10 Thoughts On Mobile Application Development - LoudProgrammer

10 Thoughts On Mobile Application Development

mobile application development

Mobile application development is a term used to denote the act or process by which application software is developed for handheld devices, such as personal digital assistants, enterprise digital assistants or mobile phones.

These applications can be pre-installed on phones during manufacturing platforms, or delivered as web applications using server-side or client-side processing (e.g. JavaScript) to provide an “application-like” experience within a Web browser.

Mobile application development is similar to Web application development and has its roots in more traditional software development. One critical difference, however, is that mobile applications (apps) are often written specifically to take advantage of the unique features a particular mobile device offers.

For instance, a gaming app might be written to take advantage of the iPhone’s accelerometer.

What kind of mobile app?

Native or hybrid: Apps can be built either way and the correct answer depends on what you are trying to achieve. Each app format will be decided by how and where it will be distributed.

The trade off is that while native applications may add more functionality, they may be more costly to build individually and to continually update with each new OS version. Hybrid apps are generally easier to build and maintain, but may not have the same richness of features. You choose between ease and power.

Ideally, a mobile app development platform will equally support all development approaches – be it Web, hybrid or native – and provide the flexibility necessary to use the development approach that supports the business goals for every app.

One way to ensure that applications show optimum performance on a given device is to develop the application (app) natively on that device. This means that at a very low level, the code is written specifically for the processor in a particular device. When an application needs to run on multiple operating systems, however, there is little — if any — code that can be reused from the initial development.  The application must essentially be rewritten for each specific device.

What to look for in a mobile application development platform

Major capabilities to consider when selecting a platform.

i) Continuous improvement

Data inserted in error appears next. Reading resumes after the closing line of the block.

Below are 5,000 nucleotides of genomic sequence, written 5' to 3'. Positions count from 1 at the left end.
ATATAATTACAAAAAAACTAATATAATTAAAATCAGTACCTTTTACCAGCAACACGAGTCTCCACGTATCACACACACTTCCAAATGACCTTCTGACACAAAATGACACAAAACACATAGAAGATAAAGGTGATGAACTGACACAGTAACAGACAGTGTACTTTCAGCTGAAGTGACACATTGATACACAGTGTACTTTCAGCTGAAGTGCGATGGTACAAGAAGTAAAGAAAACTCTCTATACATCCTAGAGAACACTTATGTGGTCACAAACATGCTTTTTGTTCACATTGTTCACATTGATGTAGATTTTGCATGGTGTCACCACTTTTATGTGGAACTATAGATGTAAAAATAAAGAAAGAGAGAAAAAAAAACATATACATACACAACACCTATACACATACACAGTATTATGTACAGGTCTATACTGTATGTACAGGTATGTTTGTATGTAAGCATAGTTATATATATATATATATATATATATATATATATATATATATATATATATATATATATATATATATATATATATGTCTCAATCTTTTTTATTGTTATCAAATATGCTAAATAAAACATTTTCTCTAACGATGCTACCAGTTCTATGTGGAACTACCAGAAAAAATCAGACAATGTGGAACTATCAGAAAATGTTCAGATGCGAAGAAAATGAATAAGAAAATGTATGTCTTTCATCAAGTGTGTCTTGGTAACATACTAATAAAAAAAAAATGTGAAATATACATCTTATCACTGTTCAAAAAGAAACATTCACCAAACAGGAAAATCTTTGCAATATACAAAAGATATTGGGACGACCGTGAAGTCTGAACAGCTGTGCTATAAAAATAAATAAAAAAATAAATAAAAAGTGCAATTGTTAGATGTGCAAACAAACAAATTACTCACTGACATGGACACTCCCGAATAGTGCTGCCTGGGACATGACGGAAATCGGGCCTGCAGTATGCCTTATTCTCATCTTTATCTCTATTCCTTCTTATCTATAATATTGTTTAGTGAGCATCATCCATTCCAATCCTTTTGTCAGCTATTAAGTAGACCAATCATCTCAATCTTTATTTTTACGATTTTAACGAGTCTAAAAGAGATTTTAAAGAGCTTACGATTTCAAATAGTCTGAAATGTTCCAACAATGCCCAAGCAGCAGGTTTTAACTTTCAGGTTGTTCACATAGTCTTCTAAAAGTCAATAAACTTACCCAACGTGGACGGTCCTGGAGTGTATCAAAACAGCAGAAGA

The right platform will help collect customer behavior, survey results, and applications store ratings – and then enable rapid revision of your applications.

ii) Security

You’ll need robust security features for mobile applications and data, as well as central governance with straightforward controls.

iii) Contextualization and personalization

The most engaging mobile applications can capture, interpret, and act on multiple context sources in real time – such as making an offer based on buying habits and current location.

iv) Data integration

With the speed and scale of mobile, developers need the ability to connect efficiently with enterprise data, such as inventory levels.

How to test mobile Applications

Testing software needs to be fast, flexible, and powerful enough to continuously improve applications in the face of a staggering combination of platforms, operating systems, and releases. Performance can even vary based on the carrier network and connection quality. Testing options to consider:

i) Manual testing

Straightforward, but labor-intensive, and difficult to scale. You may have to buy all the mobile devices you plan to support and have your team follow a QA test plan for each.

ii) Mobile device simulators and emulators

Testing applications on virtual mobile devices, simulated on a desktop computer, rather than the actual mobile devices.

iii) Test agent

Use an agent program to run a series of automated tests so the script is followed exactly, every time. This offers the flexibility of using either real, physical devices or emulators.

What do you think about mobile application development? Share your thoughts below.

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Geoffrey is a lead software developer, author and writer. He writes code from scratch and frequents GitHub. He also writes and talks about technology trends, small business tips and software developer productivity hacks. He is no coffee addict.

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